I think Pam is doing exactly the right thing, waiting to get her act together on her own before she approaches Jim. She needs the time to emotionally extricate herself from a very long, serious relationship. She needs to stand on her own two feet for a while, maybe for the first time, before she gets involved with anyone, especially Jim. Jim, as has been said, totally laid it on the line "...twice." Pam has to be 100% sure and 100% ready for the The Real Thing, not just some flirting and dating, before she hooks up with Jim again. And because he has already put it all out there and gotten shot down, he can't "initiate" again, other than with a supposedly accidental phone call. That call was a perfect non-committal re-introduction of JAM. And to repeat what others have said, it was SOOOO well-done, so spontaneous and awkward and intimate. I wonder how much of it was written and how much improvised. Great acting either way.

I think the jury is still out on Karen. We really don't know that much about her because we have not seen her interact with anybody other than Jim. I could see her eventually saying something snotty about Jim having had a crush on 'just a receptionist,' for example. That would be one way for Jim to ditch her which we know he will eventually have to do if they get involved.

50Posted by Cleo on October 23, 2006

To all the Ryan bashers - watch the first show again. It's about him and his first day, almost like we are following him around. I hate to say it, but the whole show is really from Ryan's point of view. Something to think about.

51Posted by Rick on October 24, 2006

The whole show is most definately not from Ryan's point of view.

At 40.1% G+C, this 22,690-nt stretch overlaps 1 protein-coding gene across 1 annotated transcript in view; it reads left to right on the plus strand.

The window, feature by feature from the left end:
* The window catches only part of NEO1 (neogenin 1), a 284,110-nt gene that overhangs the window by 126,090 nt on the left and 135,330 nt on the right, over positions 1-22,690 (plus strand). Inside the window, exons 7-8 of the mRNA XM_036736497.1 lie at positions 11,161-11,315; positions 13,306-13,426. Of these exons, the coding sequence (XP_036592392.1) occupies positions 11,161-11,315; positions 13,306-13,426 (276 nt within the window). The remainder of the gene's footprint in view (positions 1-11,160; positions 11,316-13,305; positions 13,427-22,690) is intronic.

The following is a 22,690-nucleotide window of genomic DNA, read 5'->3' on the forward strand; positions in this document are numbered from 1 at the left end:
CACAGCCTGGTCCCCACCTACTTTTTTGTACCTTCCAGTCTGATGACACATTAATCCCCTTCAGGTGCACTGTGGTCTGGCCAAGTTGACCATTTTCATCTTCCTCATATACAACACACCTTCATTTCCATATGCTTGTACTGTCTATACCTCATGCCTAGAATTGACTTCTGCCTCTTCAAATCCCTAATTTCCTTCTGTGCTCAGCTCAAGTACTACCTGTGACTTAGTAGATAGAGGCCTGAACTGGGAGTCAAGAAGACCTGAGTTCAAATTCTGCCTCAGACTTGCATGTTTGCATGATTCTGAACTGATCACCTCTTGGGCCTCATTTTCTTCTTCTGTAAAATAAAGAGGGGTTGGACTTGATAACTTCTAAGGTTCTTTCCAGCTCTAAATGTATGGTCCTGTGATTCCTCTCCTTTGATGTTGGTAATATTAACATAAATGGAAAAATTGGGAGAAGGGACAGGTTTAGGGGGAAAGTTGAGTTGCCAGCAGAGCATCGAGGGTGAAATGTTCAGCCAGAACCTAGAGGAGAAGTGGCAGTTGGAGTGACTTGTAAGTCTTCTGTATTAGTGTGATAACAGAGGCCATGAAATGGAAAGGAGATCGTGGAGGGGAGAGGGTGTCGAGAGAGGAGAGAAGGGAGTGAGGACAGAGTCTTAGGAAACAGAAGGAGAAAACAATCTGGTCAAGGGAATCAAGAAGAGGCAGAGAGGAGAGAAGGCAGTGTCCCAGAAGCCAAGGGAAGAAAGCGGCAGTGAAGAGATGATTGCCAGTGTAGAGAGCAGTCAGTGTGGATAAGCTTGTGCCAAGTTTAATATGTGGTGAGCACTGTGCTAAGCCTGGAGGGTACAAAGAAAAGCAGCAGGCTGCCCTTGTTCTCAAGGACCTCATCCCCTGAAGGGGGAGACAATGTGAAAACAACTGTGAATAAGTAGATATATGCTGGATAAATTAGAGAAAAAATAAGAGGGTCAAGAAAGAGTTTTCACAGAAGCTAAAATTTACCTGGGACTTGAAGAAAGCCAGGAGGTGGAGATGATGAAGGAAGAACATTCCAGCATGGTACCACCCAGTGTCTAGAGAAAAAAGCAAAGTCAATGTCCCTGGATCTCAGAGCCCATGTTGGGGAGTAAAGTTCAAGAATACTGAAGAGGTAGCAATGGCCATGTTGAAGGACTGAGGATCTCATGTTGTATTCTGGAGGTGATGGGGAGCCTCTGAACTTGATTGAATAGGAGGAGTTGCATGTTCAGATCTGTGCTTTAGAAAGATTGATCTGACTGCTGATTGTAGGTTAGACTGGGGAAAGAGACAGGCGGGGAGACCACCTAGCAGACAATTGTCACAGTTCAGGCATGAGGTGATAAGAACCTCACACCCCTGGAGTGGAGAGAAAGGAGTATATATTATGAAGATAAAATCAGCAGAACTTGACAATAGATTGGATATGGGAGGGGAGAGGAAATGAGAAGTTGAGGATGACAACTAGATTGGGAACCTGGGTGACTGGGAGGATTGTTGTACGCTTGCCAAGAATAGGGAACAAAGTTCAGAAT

He was in the first episode because the U.S. version copied about 90% of the plot of the first episode of the U.K. version, in which a temp had his first day under David Brent, so mmm.

52Posted by Jay K. Cagatay on October 24, 2006

yeah, good episode I think.
My take on the whole "Beesly" thing is that they've reverted back to friendship, she used to call him Halpert a lot. Although the romantic side of me wants him to enjoy calling her "Beesly" over and over because he can...she still has her last name...she's not married.
What i want to know is how did Jim find out about her not getting married?

53Posted by icecreamsandwiches!!! on October 24, 2006

James, I just want to say that I look forward to these recaps as much as the real show! You ALWAYS have some great insight or point out some little, significant detail that I missed. Not exactly a cure for my "Office" obsession, but I wouldn't have it any other way!

54Posted by Emily on October 24, 2006

"One of these days, Michael will realize that Pam is the most loyal employee that he's ever had."

Maybe, but come on, she wrote down "Cosby Impression" for his hourly status when he was clearly making a sales call. Maybe a goofy, overly-familiar sales call, of course, but it ended up working...

55Posted by Drew on October 24, 2006

I have to say, I agree with the majority of people who've said that Pam needs time to figure things out on her own. Would she really be a character we could all love if she jumped from one man to the next with no thought to herself at all? She's been with Roy for ten years and she deserves a break, to figure out who she is.

Yeah, the show has lost the Jim/Pam component that made it so amazing in the past two seasons. But have patience. The writers know what they're doing. Or at least I hope they do.